God commanded them to do so, which proves that Jesus Christ is God; for none of God’s angels would worship a mere creature.
Christ was “begotten” from the virgin tomb when He was raised from the dead. calls Him “the first-born from the dead.” The second quotation refers to Solomon; read all of carefully, for the “house” of David comes up again in Hebrews. David wanted to build a house for God, but God decreed that Solomon would do the work. God promised David that He would be a Father to Solomon; and applies this promise to Christ, who is “greater than Solomon” ().
This is a quotation from .
This is a quotation from .
The Hebrew and Greek words for “spirit” Ruach and Pneuma are also translated “wind.”
Angels are created spirits; they have no bodies, though they can assume human forms when ministering on earth.
Angels sometimes served our Lord when He was on earth as we see in and .
And they serve Him and us now.
In some false cults this quotation from is translated, “Thy divine throne,” because cultists dislike this strong affirmation that Jesus Christ is God. But the translation must stand: “Thy throne, O God, is forever and ever.”
The original context of referred to the marriage feast of some king of Israel.
But it was widely recognized to have a greater meaning and was regarded as Messianic.
And it is in this sense that the author quotes it.
Christ’s throne is eternal and His rule is characterized by righteousness … not just an indwelling righteousness, but righteousness guaranteed by rule.
One of the main teachings of is that Jesus Christ, God’s Anointed (Messiah, Christ), is now enthroned in glory.
One of the main teachings of is that Jesus Christ, God’s Anointed (Messiah, Christ), is now enthroned in glory.
Jesus Himself referred to this important psalm (; ), and Peter used it on the Day of Pentecost (). Our Lord has not yet entered into His earthly kingdom, but He has been enthroned in glory ().
Hebrews: An Introduction and Commentary (i) Christ Is Superior in His Nature (1:5–14)

The original context of the psalm was quite different, referring to the marriage feast of some king of Israel. Yet it was widely recognized to have a much more extended meaning and was in fact regarded as Messianic. It is in this latter sense that it is here quoted.

His anointing with the oil of gladness (a Greek word that means exultation) … speaks of favor.
And “more so than Your companions” means that He has favor above anyone else.
Angels praise Him, but they cannot share that position or that joy.
Our Lord’s throne is forever, which means He is eternal God.
He is both King and High-Priest … these are themes that the author is developing.
The idea of anointing is important to this epistle which teaches the high-priesthood of Jesus.
All the priests of Aaron’s line were anointed on taking office.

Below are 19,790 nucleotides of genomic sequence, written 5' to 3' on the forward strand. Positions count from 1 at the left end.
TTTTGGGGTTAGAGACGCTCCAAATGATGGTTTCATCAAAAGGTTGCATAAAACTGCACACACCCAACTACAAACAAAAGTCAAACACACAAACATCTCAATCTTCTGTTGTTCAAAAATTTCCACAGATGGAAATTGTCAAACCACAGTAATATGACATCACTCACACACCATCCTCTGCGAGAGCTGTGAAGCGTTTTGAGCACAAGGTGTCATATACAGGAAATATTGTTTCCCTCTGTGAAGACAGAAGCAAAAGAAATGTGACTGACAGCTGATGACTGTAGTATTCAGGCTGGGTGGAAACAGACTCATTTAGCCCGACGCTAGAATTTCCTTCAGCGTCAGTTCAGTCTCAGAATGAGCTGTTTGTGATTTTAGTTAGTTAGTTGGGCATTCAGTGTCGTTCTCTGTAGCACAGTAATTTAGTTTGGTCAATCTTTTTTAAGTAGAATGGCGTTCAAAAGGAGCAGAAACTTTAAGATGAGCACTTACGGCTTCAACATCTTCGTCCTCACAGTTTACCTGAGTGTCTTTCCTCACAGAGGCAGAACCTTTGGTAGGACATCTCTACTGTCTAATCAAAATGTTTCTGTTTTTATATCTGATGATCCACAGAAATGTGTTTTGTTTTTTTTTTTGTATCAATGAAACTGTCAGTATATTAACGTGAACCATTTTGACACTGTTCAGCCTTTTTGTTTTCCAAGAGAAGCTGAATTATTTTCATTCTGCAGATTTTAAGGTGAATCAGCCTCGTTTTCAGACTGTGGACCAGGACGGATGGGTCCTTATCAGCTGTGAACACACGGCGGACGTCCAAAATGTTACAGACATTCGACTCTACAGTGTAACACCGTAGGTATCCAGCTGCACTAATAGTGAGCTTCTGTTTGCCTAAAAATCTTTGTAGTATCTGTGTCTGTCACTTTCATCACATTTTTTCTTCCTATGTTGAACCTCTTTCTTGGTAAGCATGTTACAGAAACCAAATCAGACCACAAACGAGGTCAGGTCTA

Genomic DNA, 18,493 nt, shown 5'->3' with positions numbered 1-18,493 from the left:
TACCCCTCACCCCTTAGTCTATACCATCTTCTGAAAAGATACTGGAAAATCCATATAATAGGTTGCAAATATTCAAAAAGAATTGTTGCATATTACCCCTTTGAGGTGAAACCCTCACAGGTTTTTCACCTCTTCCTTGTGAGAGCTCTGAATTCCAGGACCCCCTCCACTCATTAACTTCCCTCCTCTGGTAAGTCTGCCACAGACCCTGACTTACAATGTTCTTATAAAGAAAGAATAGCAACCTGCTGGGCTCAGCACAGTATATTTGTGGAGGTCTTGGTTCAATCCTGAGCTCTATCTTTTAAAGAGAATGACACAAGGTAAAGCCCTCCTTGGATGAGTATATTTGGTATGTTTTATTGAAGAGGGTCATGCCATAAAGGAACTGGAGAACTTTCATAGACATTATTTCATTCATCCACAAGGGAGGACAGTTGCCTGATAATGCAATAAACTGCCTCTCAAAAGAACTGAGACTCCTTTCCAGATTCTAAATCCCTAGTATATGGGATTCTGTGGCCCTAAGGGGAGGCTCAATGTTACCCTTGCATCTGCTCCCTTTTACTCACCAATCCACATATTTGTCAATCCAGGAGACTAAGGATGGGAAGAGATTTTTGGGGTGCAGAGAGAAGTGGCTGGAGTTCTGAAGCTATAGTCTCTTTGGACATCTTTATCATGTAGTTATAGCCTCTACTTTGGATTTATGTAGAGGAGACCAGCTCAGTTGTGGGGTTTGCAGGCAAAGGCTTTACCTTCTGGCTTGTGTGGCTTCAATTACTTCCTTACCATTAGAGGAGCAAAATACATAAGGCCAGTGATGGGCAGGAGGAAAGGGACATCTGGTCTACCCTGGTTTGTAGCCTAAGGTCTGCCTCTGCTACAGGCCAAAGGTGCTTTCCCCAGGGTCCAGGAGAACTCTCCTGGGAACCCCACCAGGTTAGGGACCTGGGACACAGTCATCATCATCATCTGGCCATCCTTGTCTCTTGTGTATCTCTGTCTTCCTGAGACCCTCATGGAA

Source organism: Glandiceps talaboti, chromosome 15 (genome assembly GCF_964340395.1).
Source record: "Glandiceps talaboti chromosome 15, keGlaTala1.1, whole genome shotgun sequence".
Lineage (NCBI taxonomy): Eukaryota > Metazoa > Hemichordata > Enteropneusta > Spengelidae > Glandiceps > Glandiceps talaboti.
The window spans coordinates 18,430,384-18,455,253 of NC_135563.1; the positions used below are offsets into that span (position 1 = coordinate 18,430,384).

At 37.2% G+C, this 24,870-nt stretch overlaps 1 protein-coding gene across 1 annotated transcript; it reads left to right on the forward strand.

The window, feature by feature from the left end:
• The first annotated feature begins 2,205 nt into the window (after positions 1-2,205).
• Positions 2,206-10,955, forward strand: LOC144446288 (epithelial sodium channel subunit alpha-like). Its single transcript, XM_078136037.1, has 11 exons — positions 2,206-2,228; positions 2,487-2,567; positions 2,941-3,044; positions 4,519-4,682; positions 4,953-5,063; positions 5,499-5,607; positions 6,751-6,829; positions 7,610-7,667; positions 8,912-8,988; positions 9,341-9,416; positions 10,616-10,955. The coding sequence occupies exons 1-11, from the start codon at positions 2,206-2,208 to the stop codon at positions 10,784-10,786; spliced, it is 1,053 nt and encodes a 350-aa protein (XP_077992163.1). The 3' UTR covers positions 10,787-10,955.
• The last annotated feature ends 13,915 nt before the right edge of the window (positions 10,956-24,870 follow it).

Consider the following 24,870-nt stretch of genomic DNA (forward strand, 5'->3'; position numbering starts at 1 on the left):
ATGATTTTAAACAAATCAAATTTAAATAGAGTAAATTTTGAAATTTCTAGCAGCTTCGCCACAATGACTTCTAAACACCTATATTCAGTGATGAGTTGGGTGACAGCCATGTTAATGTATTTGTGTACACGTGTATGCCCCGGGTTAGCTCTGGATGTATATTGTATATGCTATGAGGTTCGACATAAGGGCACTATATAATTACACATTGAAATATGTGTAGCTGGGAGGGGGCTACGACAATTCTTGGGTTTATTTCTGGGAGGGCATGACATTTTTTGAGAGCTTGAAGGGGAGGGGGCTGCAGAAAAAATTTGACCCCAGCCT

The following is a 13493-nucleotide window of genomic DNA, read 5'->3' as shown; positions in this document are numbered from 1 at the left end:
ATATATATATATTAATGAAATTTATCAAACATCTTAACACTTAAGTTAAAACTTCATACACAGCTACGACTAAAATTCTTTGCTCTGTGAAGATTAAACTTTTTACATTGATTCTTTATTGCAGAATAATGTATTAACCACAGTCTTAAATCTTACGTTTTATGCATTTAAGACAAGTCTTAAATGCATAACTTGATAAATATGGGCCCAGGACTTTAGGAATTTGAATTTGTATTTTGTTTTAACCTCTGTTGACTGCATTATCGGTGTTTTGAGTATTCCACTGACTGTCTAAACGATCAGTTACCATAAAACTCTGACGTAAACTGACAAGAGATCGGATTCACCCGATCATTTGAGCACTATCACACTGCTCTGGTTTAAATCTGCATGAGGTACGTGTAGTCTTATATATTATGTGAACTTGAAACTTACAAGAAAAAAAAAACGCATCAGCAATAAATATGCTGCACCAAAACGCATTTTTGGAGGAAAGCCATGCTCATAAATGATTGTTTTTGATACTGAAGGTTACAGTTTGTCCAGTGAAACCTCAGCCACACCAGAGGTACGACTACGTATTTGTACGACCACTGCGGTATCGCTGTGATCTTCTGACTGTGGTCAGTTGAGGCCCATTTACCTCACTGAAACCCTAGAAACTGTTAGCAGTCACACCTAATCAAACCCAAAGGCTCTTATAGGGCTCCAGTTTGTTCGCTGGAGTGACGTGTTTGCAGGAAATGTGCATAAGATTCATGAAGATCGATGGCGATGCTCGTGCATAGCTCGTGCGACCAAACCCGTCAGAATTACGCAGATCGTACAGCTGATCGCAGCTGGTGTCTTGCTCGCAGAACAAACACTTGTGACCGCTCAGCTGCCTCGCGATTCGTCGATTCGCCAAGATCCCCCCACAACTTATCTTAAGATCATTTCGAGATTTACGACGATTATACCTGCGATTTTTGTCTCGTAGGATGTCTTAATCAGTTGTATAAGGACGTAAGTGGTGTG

Angels praise Him, but they cannot share that position or that joy.
Angels praise Him, but they cannot share that position or that joy. Our Lord’s throne is forever, which means He is eternal God.
Our Lord’s throne is forever, which means He is eternal God.
Jesus Christ is the Creator.
One day He will do away with the old creation and bring in a new creation.
He is greater than the angels … He is greater than everything that has been created.
Everything around us changes, but He will never change.
says that He is “the same yesterday, and today, and forever” ().
Do not read below:
Hebrews 13:8 NKJV
Jesus Christ is the same yesterday, today, and forever.
Creation is like an old garment which will one day be discarded in favor of a new one.
Angels are the ministering spirits who serve the Lord seated on the throne.
He is greater than the angels … a point that the author has made very well and is now concluding.
But we might wonder … where do we fall into this equation?
If those who confess Christ as Lord and Savior are saved and adopted into the family of God, where do we fall into the hierarchy of things?
And part of their ministering to Jesus is their ministry to us who are the “heirs of salvation” through faith in Christ.
But they also minister to us who are the “heirs of salvation” through faith in Christ.
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The author has very well established both in reason and in reference to scripture that Jesus is greater than the angels.
Well, actually if you spend time watching Christian television it won’t take long before you come across someone who speaks more about angels than about Christ.
You’ll see people teach about summoning angel armies.
You’ll see teaching about revival angels.
Angel’s that give jewels
Angel’s that bring prosperity (if you send enough money in.)
And so forth.
- Popular culture talks a lot about angels.
But not anymore. Angels have infiltrated the popular culture
- New Agers teach that Angels can bring meaning and purpose into our lives and teach methods for contacting them.
It should seem obvious to any well-instructed Christian that placing such focus on angels is improper.
Actually, there are quite a few people who place things in between them and Christ.
Worshipping anything other than Jesus does the same thing - worshipping the creation rather than the Creator.
It is both idolatrous and ineffective in accomplishing anything.
Today people worship themselves, nature, systems of thought, and even supernatural beings, whether they be other supposed gods or fallen angels.
Jesus is greater than all these things and in Him alone is salvation.
Jesus is
As it says in chapter 2, “How shall we escape if we neglect so great a salvation.”
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Next week, we will see that not only is Jesus greater than angels - but that God’s purposes are not about angels.
His salvation and work is focused on us.
And we’ll see the dangers of ignoring that work.
Prayer: Heavenly Father, we pray for believers and for Your church. Lord, we ask that You fill us with all truth through Your written Word. Inspire our witness of Christ, that all may know the power of His forgiveness and the hope of His resurrection. Reveal to us, Lord, if we have allowed anything to come between us and Jesus. Give us eyes for You only. Help us in all our dealings with one another to have humble and gentle hearts. Grant us patience for one another, bearing with one another in love. May we walk humbly with You, God, allowing You to direct us in all we do. In Jesus’ Name. Amen.